Earth’s Age

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Earth’s Age

Four centuries ago, James Ussher calculated our planet’s birthdate. Ussher was an archbishop and a professor at Trinity College in Dublin. Using clues from the Bible, he decided that Earth was born on today’s date in 4004 BC. That would make Earth 6,026 years old. Other scholars of the day, including Isaac Newton, came up with similar dates.

Ussher was using the best evidence available at the time. Since then, though, scientists have come up with new evidence. Studies over the past century have put Earth’s age at 4.54 billion years, with a margin of error of just one percent.

To find that age, scientists have used both Earth rocks and space rocks — meteorites that have fallen to Earth.

Radioactive elements in the rocks decay at a predictable rate, changing to other elements. Comparing the ratios of those elements reveals a rock’s age.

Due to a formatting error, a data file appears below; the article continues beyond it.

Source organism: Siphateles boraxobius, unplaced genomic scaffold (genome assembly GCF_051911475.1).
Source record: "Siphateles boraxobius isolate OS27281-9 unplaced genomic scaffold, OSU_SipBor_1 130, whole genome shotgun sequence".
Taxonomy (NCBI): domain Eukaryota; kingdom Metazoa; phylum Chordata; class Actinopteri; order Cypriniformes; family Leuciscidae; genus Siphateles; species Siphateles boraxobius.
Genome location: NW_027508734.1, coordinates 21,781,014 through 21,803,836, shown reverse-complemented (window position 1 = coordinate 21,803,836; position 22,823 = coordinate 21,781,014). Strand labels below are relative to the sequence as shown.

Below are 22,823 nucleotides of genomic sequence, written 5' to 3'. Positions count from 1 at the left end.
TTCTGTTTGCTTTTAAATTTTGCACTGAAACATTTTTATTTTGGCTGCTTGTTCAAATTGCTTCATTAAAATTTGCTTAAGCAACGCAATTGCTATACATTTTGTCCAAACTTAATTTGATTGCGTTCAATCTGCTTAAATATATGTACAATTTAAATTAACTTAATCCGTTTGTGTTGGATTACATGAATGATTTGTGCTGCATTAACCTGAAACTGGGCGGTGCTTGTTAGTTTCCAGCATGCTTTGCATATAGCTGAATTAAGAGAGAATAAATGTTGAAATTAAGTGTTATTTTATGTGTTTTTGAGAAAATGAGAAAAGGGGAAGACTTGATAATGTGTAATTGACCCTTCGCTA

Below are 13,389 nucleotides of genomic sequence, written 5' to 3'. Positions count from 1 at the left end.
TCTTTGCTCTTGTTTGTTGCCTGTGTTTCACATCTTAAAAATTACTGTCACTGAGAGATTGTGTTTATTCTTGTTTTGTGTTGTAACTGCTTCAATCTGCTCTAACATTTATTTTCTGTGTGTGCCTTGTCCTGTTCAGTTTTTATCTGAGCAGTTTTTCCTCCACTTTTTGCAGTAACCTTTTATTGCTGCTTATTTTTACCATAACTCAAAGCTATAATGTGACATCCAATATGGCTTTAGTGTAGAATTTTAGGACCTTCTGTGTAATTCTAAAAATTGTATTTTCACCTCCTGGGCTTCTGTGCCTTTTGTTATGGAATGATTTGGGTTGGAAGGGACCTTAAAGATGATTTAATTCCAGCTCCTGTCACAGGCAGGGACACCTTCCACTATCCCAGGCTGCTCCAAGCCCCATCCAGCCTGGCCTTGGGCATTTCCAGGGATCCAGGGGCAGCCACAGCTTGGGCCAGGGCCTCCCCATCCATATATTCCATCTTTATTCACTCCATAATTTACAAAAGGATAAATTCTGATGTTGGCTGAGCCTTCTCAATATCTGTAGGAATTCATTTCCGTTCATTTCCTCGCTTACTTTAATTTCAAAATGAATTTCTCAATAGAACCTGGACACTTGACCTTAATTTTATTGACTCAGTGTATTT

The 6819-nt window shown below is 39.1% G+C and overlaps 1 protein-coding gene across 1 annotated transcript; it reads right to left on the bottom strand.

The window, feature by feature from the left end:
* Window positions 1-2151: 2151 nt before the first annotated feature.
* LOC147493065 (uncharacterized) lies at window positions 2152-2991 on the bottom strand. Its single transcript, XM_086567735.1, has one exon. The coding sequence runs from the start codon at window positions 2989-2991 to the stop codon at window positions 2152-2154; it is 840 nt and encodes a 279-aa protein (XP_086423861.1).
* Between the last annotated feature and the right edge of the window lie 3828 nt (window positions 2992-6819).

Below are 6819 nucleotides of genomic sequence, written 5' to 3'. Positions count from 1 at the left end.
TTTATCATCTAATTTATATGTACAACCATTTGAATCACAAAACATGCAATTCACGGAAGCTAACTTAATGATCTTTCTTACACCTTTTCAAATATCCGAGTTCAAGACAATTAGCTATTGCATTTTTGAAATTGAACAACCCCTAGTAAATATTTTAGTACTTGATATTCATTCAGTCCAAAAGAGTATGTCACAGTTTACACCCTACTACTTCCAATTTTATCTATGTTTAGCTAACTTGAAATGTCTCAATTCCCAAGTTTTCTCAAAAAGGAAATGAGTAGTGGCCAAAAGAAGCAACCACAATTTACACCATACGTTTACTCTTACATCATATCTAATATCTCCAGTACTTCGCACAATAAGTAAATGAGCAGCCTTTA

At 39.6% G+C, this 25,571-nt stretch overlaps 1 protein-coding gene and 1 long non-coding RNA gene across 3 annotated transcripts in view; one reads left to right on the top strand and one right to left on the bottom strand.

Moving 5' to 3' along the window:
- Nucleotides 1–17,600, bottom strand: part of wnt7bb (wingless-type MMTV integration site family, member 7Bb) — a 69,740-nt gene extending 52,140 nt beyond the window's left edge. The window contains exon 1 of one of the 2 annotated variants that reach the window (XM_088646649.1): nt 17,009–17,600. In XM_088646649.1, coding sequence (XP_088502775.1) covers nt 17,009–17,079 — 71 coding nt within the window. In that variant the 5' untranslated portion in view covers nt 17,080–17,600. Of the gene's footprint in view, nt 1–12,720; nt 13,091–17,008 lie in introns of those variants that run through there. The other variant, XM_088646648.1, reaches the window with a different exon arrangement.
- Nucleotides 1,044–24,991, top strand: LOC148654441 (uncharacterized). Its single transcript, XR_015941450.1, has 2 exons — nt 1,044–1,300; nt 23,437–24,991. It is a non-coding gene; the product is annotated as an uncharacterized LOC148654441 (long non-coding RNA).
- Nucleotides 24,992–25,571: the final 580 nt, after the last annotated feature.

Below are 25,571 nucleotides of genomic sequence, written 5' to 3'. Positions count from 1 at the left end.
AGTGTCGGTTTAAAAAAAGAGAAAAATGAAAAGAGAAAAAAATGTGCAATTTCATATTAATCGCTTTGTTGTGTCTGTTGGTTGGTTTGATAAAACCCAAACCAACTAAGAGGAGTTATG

The oldest Earth rock found so far clocks in at 4.4 billion years. That means our planet can’t be younger than that. But most of Earth’s original rocks are gone — destroyed by the motions of the crust and other effects. So Earth must be older than its oldest rocks.

To find out how much older, scientists have studied meteorites. They’ve found that the oldest of these space rocks were born from the same cloud of gas and dust that gave birth to the Sun and planets. So Earth and the other planets should be the same age as the meteorites: more than four and half billion years.

Script by Damond Benningfield

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